If cy + bz az + cx bx + ay 

qb + rc- pa re +}M - qb pa + qb- re 
show that 

x 
a {pa(a + b + c) - qb(a + b-c)- rc(a - b + c) } 

y 



CHAI\ 



(1), 



b{qb(a + b + c) -pa(a + b - c) -rc( -a + b + c)} 

z 



(2). 



c {rc(a + b + c)-qb(- a + b + c) -pa(a - b + c) } 
Let each of the fractions of (1) be = p; and observe that the three 

equations, 

cy + bz=(qb +rc -'pa)p (a) ~| 

az + ex = [re +}>a - qb)p (/3) J- (3), 

be + ay — {pa + qb - rc)p (7) J 

fa**) 

which thus arise are symmetrical in the triple set -J abc Y, so that the simul- 

[pqr) 

taneous interchange of the letters in two of the vertical columns simply 
changes each of the equations (3) into another of the same set. It follows, 
then, that a similar interchange made in any equation derived from (3) will 
derive therefrom another equation also derivable from (3). 

Now, if we multiply both sides of (j3) by b, and both sides of (7) by c, we 
obtain, by addition from the two equations thus derived, 

2bcx + a{cy + bz} =p{b(rc+2>a-qb) + c{pa + qb-rc)} (4). 

Now, using the value of cy + bz given by (a), we have 

2bcx + pa(qb + re - 2m) = p {pa(b + c) - qb(b - c) -rc( -b + c)} (5). 

Subtracting pa(qb + rc-pa) from both sides of (5), we have 

Ibex = p {pa{a + b + c)- qb(a + b-c)- rc(a - b + e) } (6). 

From (6), we have 

? =P. (7) . 

a{pa{a + b + c)-qb[a + b-c) -re(a- b + c)} 2abc 

/xap\ /xap\ 

We may in (7) make the interchange I into I, or I into I, and we shall 

\ ybq / \ zcr ' 

obtain two other equations derivable from (3) by a process like that used to 
derive (7) itself. These interchanges leave the right-hand side of (7) un- 
altered, but change the left-hand side into the second and third members of 
(2) respectively. Hence the three members of (2) are all equal, each being in 
fact equal to pj2abc. 

This is a good example of the use of the principle of symmetry in compli-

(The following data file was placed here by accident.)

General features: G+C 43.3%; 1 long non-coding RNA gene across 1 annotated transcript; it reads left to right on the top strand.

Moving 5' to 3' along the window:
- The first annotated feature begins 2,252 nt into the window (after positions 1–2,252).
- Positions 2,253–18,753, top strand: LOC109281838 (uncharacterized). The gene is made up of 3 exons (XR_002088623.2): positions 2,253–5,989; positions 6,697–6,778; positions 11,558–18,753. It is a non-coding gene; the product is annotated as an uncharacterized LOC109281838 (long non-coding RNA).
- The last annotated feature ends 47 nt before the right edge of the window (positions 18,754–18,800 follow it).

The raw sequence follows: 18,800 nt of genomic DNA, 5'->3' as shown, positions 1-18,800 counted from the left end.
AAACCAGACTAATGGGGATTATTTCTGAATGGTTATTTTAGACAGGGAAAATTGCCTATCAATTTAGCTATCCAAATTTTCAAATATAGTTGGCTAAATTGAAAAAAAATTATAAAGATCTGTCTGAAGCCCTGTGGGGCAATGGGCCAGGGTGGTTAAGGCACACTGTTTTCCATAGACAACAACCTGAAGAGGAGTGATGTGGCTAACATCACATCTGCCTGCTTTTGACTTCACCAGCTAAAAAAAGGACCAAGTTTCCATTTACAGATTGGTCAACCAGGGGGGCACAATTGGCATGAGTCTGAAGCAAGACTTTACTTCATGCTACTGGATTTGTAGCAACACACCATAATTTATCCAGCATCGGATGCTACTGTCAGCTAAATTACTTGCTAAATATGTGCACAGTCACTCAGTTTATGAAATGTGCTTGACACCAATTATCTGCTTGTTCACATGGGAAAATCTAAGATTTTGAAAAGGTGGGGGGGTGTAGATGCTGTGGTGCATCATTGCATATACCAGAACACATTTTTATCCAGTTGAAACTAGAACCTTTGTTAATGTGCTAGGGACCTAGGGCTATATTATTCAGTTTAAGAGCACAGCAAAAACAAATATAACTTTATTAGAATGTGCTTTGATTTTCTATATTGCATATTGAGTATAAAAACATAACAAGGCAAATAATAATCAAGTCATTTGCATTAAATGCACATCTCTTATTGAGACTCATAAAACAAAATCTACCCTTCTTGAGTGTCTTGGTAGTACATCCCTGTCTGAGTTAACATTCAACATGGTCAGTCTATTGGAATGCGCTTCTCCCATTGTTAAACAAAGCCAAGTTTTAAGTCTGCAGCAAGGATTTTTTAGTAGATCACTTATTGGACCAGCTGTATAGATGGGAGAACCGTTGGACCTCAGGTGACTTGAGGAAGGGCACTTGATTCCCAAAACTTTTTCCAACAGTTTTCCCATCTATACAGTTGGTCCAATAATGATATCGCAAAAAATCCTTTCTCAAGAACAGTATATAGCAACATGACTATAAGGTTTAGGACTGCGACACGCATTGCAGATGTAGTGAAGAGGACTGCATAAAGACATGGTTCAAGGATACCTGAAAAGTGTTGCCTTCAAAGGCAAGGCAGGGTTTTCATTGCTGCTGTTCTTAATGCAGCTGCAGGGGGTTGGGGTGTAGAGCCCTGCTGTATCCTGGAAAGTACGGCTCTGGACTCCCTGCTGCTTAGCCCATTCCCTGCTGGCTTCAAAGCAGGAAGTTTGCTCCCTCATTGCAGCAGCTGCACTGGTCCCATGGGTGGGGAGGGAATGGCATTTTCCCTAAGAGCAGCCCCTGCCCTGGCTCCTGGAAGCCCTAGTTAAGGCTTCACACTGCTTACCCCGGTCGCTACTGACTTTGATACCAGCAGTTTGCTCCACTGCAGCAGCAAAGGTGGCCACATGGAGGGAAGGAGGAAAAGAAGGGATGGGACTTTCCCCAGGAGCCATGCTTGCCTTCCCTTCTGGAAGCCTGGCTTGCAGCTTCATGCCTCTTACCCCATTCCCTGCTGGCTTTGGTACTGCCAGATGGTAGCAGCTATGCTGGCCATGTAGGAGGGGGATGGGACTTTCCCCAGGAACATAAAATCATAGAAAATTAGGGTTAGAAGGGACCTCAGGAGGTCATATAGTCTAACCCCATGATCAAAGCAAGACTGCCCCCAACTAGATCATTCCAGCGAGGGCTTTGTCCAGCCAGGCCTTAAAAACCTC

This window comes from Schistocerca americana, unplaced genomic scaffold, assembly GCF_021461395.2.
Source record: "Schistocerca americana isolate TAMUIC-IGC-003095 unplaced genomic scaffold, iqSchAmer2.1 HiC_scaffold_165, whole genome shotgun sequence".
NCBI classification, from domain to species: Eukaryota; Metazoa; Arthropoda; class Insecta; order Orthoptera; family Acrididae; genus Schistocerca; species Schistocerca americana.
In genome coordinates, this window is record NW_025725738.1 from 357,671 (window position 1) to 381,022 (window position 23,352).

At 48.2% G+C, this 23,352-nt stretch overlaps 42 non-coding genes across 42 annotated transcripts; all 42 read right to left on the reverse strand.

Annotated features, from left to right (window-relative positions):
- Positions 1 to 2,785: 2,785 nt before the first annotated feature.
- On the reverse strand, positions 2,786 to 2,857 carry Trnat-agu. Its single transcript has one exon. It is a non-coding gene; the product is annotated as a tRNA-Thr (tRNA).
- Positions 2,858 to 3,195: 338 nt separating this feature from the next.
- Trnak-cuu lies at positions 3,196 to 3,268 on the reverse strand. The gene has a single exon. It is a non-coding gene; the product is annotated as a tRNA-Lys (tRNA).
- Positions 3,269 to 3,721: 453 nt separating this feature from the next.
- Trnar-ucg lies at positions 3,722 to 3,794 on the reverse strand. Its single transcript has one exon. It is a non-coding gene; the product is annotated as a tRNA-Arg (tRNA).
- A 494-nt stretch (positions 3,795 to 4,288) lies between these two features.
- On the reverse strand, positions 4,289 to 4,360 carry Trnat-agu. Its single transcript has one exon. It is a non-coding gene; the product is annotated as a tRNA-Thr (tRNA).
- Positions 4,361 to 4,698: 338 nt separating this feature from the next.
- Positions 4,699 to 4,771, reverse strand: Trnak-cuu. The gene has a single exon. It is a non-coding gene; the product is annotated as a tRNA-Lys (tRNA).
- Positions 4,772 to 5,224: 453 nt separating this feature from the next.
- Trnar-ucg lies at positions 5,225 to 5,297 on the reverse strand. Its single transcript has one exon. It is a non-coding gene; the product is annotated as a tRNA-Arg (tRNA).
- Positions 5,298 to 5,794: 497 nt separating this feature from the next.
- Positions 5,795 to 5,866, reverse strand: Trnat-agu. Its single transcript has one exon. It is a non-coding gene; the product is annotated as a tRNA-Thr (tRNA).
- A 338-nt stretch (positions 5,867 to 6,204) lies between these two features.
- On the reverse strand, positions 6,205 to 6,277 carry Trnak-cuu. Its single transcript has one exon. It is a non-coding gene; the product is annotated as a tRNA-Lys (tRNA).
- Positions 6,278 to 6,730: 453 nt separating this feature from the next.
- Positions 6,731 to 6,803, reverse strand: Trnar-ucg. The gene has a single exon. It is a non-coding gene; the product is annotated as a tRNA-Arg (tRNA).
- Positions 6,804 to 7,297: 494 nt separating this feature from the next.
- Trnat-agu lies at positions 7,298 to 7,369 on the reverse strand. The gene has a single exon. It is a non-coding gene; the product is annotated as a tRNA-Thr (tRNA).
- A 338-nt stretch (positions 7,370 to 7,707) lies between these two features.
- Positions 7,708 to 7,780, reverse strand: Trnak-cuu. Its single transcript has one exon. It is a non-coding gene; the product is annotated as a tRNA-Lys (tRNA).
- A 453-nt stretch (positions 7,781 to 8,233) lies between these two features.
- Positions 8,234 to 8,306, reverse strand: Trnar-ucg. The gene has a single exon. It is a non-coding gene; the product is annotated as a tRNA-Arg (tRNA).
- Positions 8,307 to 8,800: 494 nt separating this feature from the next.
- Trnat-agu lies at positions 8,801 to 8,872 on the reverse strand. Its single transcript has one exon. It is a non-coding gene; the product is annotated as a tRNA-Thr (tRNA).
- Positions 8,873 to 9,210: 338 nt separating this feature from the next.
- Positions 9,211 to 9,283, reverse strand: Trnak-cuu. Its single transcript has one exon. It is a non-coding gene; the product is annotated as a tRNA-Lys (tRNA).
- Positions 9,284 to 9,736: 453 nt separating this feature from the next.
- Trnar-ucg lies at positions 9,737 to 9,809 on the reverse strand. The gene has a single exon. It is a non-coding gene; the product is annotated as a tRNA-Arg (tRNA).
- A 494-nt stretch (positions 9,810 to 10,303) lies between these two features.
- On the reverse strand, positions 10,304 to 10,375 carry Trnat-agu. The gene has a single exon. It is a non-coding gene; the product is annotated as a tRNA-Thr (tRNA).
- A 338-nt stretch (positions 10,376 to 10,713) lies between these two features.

cated algebraical calculations. 



xiii EXERCISES XVII 2G7 



Exercises XVII. 

(1.) Which is the greater ratio, 5 : 7 or 151 : 208 ? 

(2. ) If the ratio 3 : 4 be duplicated by subtracting x from both antecedent 
and consequent, show that a' = lf. 

(3.) What quantity x added to the antecedent and to the consequent of 
a : b will convert this ratio into c : d ? 

(4.) Find the fourth proportional to 3£, 5|, 6| ; also the third proportional 
to 1 + V2 and 3 + 2\/2. 

(5.) Insert a mean proportional between 11 anil 19 ; and also two mean 
proportionals between the same two numbers. 

(6.) Find a simple surd number which shall be a mean proportional be- 
tween \J7 - \/5 and 11V7+ 13\/5- 

(7.) If x and y be such that when they are added to the antecedent and 
consequent respectively of the ratio a : b its value is unaltered, show that 
x:y = a :b. 

(8. ) If x and y be such that when they are added respectively to the ante- 
cedent and consequent and to the consequent and antecedent of a : b the two 
resulting ratios are equal, show that either x = y or x + y = - a—b. 

(9.) Find a quantity x such that when it is added to the four given quan- 
tities a, b, c, d the result is four quantities in proportion. Exemplify with 
3, 4, 9, 13 ; and with 3, 4, 1£, 2.